On Jung’s “The Shadow”
Lots of us work hard to avoid having to stop and look too closely at what one of the fathers of modern psychology, Carl Jung, called our “shadow side.” This shadow side includes both repressed and ignored parts of our “self.” Even in modern psychology, if people use the term “shadow side” it is usually negative – but Jung’s work actually teaches us that when we turn towards the shadow side instead of running, we discover it’s not good or bad, it’s just an unfamiliar part of us.
For many of us, our shadow side may contain unique gifts and strengths that we never knew we had. Sometimes what our “shadow side” contains is simply parts of ourselves that weren’t valued in our families, schools, or social circles when we were growing up.
The Jung-based doodles in this post were inspired by the podcast “Speaking of Jung” by Laura London.
On The Puella (Child-Archetype)
In Speaking of Jung episode #40, Laura London and Susan Schwartz talk about Jung’s idea of the Puella archetype and how American culture fosters an interrupted development process in women. Human development continues through the lifespan – but a culture that values only child-like traits in women can prevent maturation into the wisdom and intuition that mid-life can offer.
American ideals reward the Puella through an emphasis on outer appearance. However, this devaluation of looking inward (by emphasizing the outward: the drive to stay young, thin, and pretty) means there is less opportunity to mature into mid-life, which is a season of looking inward.
In the 1800’s, the field of psychology was hyper interested in: dreams.
Now, the “cutting edge” 2020 field of psychology’s focus is: body.
Combine them and what do you get?
This template for interpreting dreams through the lens of embodiment. According to this model: Pay attention to clothes, age, and energy level in dreams. Be curious about how those things might reflect truths about your body OR your emotional experience in the present.
For visually impaired readers, the text of this sketchnote reads:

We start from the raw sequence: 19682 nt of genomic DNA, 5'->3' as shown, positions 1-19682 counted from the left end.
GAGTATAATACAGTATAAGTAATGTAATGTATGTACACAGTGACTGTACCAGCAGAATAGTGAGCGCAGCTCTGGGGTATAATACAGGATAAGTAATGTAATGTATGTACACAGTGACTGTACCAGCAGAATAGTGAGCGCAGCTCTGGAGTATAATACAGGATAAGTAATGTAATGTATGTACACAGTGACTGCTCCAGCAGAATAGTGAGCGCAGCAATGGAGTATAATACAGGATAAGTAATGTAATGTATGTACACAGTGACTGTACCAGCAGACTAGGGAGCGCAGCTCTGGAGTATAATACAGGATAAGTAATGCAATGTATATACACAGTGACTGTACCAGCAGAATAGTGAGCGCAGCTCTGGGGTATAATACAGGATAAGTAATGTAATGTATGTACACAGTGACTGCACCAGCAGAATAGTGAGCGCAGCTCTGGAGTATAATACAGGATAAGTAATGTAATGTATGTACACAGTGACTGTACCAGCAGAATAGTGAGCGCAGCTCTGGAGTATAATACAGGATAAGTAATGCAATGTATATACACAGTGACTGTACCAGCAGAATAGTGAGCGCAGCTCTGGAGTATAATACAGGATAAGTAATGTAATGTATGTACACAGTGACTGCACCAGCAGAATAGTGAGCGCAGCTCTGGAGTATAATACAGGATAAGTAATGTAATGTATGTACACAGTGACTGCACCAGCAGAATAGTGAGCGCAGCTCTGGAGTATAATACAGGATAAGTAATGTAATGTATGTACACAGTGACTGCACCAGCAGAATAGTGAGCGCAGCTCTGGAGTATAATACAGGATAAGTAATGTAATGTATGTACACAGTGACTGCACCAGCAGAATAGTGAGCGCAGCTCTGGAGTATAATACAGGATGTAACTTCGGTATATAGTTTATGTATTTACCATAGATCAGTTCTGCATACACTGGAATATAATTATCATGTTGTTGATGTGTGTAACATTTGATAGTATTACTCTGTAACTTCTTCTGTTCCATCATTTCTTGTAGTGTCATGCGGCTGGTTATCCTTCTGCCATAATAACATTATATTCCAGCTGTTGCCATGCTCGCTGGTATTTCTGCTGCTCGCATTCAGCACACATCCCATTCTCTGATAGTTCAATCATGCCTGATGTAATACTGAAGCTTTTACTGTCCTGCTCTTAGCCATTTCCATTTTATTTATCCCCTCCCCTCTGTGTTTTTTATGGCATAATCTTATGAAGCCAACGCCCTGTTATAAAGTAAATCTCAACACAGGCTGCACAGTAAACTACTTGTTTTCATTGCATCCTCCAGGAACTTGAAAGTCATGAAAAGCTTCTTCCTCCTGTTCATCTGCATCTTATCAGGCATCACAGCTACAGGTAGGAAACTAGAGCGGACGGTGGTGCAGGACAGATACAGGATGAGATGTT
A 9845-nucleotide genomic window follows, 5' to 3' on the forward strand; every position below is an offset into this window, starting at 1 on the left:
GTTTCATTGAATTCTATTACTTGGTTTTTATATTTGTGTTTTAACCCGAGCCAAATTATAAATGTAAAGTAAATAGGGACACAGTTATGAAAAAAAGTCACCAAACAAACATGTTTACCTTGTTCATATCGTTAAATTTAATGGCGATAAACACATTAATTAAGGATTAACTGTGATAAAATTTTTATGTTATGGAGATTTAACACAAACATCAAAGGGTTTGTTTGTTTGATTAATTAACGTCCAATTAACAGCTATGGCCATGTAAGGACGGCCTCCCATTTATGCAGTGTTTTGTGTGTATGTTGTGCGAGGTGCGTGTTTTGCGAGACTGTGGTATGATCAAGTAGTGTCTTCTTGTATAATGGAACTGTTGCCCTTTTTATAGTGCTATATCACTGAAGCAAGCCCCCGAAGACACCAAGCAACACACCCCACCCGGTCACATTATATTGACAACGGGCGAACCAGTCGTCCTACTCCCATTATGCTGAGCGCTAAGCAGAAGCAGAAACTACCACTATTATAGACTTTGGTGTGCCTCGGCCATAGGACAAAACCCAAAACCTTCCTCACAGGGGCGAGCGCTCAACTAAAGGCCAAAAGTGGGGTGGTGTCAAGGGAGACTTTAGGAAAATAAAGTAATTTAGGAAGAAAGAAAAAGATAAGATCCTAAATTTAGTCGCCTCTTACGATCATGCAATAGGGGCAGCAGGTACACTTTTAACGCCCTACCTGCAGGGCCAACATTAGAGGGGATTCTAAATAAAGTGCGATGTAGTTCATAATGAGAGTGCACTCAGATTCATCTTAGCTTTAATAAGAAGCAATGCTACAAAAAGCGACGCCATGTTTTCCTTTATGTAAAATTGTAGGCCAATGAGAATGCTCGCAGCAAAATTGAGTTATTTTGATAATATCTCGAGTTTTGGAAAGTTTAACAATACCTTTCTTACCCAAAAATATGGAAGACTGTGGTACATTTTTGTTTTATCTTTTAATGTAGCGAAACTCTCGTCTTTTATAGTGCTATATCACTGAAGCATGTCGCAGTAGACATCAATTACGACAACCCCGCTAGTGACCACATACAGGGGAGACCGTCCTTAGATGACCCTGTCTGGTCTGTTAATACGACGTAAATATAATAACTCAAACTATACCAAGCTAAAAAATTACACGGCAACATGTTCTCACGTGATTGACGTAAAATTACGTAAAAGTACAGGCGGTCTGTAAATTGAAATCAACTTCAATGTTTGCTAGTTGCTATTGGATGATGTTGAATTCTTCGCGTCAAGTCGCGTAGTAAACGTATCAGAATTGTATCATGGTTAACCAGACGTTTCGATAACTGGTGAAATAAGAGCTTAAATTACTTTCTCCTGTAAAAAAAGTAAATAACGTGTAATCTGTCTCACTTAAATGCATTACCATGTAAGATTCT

Analysis doesn’t require us to cognitively understand the theory or terms – it is a felt experience.
Analysis is a whole body experience. It shapes us mind, body, and soul.
Therapy that only engages the intellect (cognitive) can’t transform.
The BODY in dreams:
Many Jungian clinicians are only using Jungian terms, and not actually practicing out of Jungian theory.
Jungian Therapy trains a person to listen to an internal self, not external messages.
Includes both the repressed and the ignored – it has a reputation for being synonymous with a “dark side” but the shadow side can be good! It includes our hidden strengths and undeveloped gifts.
The puella archetype is the feminine form of the Puer. The puella describes a woman who is often, in her inner life, insecure, depressed, dis-embodied, desire-avoidant (i.e. food. sex. etc), dreamer, and young-seeming. While externally presenting as put together, highly unique/expressive, and stylish.
Archetypes aren’t personality types. Archetypes describe a LEARNED general way of being in the world – often ways we learned to be present in the world in order to survive.
American ideals reward the puella, via an emphasis on outer experience.
However – the devaluation of looking inward and examining self means that there’s less opportunity for a woman to develop into mid-life (which, according to Jung, starts in late 30’s or early 40’s).
Midlife is not meant to bring crisis, but wisdom. Mid-life is a season of looking inwards, and a preoccupation with looking young, pretty, and thin can block a woman’s ability to grow into the feminine wisdom of mid-life.